With a long tradition of medicinal use, nettle root was historically used to treat joint pain and help the body rid itself of excess water. Today, nettle root is used to treat a range of conditions but is most commonly associated with relieving the symptoms of an enlarged prostate gland.

The benefits of nettle root are unsubstantiated but may be useful in relieving symptoms associated with enlarged prostate. The above ground portions of the plant are also a tasty forage food. Harvesting nettle root requires finesses and caution, as the stems and leaves are covered with fine hairs that deliver a histamine jab, resulting in a painful rash and sometimes blisters. The effects decline over a short period but can be excruciating at first contact. Some tips and tricks on how to harvest stinging nettle roots without getting bitten by the stingers can help keep you safe as you collect this potentially troublesome, yet beneficial, plant.

Nettle root is more commonly used than either the stems or leaves of the nettle plant, and it appears to have different medicinal properties. It can be consumed as an extract, as a capsule, tablet, tea or tincture. In some cases, nettle root can also be used topically as a cream. Nettle root can be purchased in pill form in certain supermarkets and in a wider range of preparations in health food stores.

Preparation / Dosage

Put a teaspoon of nettle root into a 200ml cup of boiled water. Cover it and let it brew for 10 minutes. Strain and drink a cup three times per day.

Benign Prostatic Hyperplasia

Most commonly used to treat benign prostatic hyperplasia, also known as an enlarged prostate, nettle root may provide relief from symptoms of this condition, particularly when taken in tandem with other medicinal herbs, such as saw palmetto. According to the University of Maryland Medical Center, nettle root can help reduce the urge to urinate constantly, as well as reduce the amount of urine and dripping post-urination. But nettle root does not, unlike other medications, reduce the size of the prostate; it only provides some relief from the symptoms. A 2013 publication of the "Iranian Red Crescent Medical Journal" concluded that nettle significantly relieved the symptoms of enlarged prostate in adult men.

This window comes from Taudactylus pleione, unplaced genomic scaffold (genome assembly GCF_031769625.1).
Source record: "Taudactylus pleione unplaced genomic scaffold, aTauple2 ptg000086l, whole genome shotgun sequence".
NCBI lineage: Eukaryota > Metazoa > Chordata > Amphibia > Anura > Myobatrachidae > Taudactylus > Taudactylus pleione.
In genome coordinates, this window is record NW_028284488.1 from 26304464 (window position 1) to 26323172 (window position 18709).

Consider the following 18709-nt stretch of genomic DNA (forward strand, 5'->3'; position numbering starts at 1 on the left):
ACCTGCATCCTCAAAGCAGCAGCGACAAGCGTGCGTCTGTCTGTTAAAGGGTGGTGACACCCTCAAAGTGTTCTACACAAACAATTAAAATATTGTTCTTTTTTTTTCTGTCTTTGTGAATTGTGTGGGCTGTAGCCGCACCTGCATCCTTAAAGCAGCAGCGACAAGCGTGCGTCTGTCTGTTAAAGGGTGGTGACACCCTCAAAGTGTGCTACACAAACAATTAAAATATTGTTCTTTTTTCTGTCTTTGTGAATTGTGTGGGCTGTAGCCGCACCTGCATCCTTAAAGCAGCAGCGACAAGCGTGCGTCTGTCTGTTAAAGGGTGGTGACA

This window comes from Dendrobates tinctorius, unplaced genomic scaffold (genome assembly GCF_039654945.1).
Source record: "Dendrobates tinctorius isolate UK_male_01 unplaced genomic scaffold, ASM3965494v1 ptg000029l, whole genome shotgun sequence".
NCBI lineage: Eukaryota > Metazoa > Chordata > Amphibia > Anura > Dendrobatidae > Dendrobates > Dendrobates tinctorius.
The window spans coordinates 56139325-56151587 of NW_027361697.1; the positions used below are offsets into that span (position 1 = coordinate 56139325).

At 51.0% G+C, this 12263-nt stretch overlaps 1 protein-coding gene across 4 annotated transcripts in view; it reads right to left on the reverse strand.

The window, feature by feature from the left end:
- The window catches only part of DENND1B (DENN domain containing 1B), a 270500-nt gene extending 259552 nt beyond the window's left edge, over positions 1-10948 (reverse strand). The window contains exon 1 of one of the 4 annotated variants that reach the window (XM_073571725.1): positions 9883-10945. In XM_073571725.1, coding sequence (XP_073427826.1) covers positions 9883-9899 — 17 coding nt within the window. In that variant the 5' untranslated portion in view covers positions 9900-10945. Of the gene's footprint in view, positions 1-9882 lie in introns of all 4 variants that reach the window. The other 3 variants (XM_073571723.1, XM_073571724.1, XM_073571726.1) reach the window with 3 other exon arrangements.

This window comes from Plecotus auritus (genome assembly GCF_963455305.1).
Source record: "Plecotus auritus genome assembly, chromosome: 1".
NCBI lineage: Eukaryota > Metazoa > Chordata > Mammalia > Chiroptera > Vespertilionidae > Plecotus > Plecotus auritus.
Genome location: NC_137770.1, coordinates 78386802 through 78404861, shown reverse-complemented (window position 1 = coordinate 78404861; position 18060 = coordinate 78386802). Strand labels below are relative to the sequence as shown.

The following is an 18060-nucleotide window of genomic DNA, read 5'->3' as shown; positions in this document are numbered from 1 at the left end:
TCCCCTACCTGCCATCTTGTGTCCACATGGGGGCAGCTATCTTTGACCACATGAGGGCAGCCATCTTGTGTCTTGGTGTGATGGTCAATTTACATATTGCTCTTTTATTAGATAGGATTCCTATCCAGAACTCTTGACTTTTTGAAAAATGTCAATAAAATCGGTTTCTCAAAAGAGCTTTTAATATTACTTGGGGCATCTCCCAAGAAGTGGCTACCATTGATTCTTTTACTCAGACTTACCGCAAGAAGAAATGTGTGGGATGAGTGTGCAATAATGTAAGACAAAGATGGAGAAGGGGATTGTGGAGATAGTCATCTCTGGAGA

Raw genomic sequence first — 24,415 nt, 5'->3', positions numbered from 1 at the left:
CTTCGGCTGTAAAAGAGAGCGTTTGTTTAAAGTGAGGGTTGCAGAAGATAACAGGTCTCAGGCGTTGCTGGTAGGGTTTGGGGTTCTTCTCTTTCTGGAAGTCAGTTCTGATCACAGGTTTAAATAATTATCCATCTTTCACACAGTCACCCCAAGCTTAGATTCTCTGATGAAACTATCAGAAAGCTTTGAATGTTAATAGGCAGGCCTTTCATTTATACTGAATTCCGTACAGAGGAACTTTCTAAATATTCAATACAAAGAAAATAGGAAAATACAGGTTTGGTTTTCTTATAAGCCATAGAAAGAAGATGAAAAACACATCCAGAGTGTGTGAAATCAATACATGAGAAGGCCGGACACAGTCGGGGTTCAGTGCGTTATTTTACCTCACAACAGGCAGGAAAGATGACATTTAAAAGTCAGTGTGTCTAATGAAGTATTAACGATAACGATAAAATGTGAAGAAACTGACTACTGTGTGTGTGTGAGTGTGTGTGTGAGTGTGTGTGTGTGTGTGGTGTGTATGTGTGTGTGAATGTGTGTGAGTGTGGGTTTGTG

Other Uses

Nettle root is sometimes used to treat urinary tract infections and also to treat pain in the muscles and joints. Nettle leaf is most commonly used to treat osteoarthritis, allergies and hay fever, however. A 2013 issue of "Phytomedicine" found that stinging nettle, including the root, when extracted into an oil-based solution, helped reduce inflammation. Great potential for treating arthritis was indicated, but further study is still required. When the plant is consumed as a food, such as in the case of soups, nettle leaf is eaten rather than the root. Nettle is generally considered safe to consume, but certain side effects may occur, such as water retention, sweating, diarrhea and an upset stomach.


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